What Are the Differences Between Custody and Legal Guardianship?

Family law is difficult to grasp, and when it comes to child care, the legal definitions can be confusing. Many people mix custody with guardianship even though the two terms describe different living situations.

The key difference is the child’s parentage: custody describes a parent’s care of a child, in contrast with legal guardianship, which is granted to someone not the child’s biological parent. In some situations, a child may be under the guardianship of an individual while remaining in the custody of their parents to some degree.

What Is Legal Guardianship?

The main role of a legal guardian is to act in the child’s best interests when the child’s parents cannot do so. Legal guardians are usually relatives such as an aunt, uncle, or grandparent. This may be due to death, incapacitation, or incarceration for a crime. In some situations, adults with severe handicaps may need a legal guardian to care for them and act on their behalf. This is known as adult guardianship.

In family law, guardianship typically refers to anyone assuming the legal responsibilities of caring for a child who is not the child’s parent. Sometimes temporary guardianships may be granted, and emergency guardianships apply to other scenarios. A temporary guardianship is appointed for a specific period or a specific purpose. In some cases, an emergency may urge the court to appoint a guardian if the person requiring care is facing an immediate risk of harm or is incapacitated and unable to make legal defense on their behalf.

In most cases involving the guardianship of a child, a legal guardian must fill out the necessary paperwork (which shows your interest in being named the child’s guardian) and file it with the court. The court will arrange meetings between you and the child and determine whether such an arrangement would be in the child’s best interest.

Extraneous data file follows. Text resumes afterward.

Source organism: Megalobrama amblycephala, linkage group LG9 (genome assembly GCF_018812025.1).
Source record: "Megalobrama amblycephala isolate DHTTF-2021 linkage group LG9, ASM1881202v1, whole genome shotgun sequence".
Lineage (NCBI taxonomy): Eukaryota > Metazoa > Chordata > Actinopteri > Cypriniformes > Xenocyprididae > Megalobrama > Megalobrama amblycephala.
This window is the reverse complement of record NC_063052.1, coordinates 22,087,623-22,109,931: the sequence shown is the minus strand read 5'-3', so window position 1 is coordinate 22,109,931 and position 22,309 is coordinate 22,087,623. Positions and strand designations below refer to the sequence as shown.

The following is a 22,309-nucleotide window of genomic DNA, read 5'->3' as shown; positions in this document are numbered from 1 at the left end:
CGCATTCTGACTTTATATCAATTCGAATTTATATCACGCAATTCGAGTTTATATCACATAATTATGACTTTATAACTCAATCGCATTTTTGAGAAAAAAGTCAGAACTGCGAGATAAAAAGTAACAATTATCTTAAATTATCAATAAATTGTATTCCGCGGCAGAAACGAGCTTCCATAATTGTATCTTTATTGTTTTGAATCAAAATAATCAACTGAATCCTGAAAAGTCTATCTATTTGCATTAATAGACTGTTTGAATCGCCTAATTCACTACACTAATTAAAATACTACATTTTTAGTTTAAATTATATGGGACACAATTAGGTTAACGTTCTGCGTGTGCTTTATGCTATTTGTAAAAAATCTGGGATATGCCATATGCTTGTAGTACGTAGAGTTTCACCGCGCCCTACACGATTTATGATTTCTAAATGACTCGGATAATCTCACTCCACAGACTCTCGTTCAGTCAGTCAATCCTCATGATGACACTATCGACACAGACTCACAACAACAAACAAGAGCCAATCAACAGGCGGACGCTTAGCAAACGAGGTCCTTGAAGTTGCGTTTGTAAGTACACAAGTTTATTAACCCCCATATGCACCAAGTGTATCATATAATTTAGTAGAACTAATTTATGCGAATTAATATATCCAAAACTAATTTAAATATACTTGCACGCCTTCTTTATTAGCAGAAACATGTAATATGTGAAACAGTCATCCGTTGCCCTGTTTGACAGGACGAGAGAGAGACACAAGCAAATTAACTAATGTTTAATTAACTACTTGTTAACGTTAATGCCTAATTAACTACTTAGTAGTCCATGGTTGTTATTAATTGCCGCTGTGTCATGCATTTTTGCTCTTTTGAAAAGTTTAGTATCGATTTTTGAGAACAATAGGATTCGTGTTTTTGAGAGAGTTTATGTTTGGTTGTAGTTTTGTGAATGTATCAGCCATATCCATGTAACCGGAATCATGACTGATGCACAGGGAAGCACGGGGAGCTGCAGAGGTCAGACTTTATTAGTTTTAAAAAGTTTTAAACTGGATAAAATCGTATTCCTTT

A legal guardian is responsible for the child’s physical well-being and care and is also charged with handling all major decisions for the child. It’s important to note that legal guardianships typically only end when the child reaches 18 years old, or the guardian dies.

What is Child Custody?

As mentioned, custody is granted to the child’s parents, usually in divorce proceedings. There are two types of custody: physical and legal. Physical custody refers to the child’s daily life, such as living arrangements, medical care, and other necessities. Legal custody is defined as making major decisions on the child’s behalf.

In some circumstances, a parent may have partial physical custody of a child and be allowed to reside with them for some periods while spending time with them. However, the parent is not legally permitted to make official decisions on the child’s behalf.

Custody is separate from guardianship because a guardian can make physical and legal decisions for the child. In many ways, legal guardianship is considered to be similar to adoption. The difference is that in legal guardianship, the child’s biological parents are still legally considered the child’s parents. But in an adoption, the biological parents surrender their legal rights to the child.

When Do I Need to Contact a Lawyer?

If you are dealing with either child custody or guardianship, it may be useful to reach out to a local family attorney to understand the differences in your jurisdiction.

It may be considered useful to research some local laws before signing up for either of the scenarios. If you have additional questions, an attorney can provide you with legal advice and guidance for your specific needs and situation.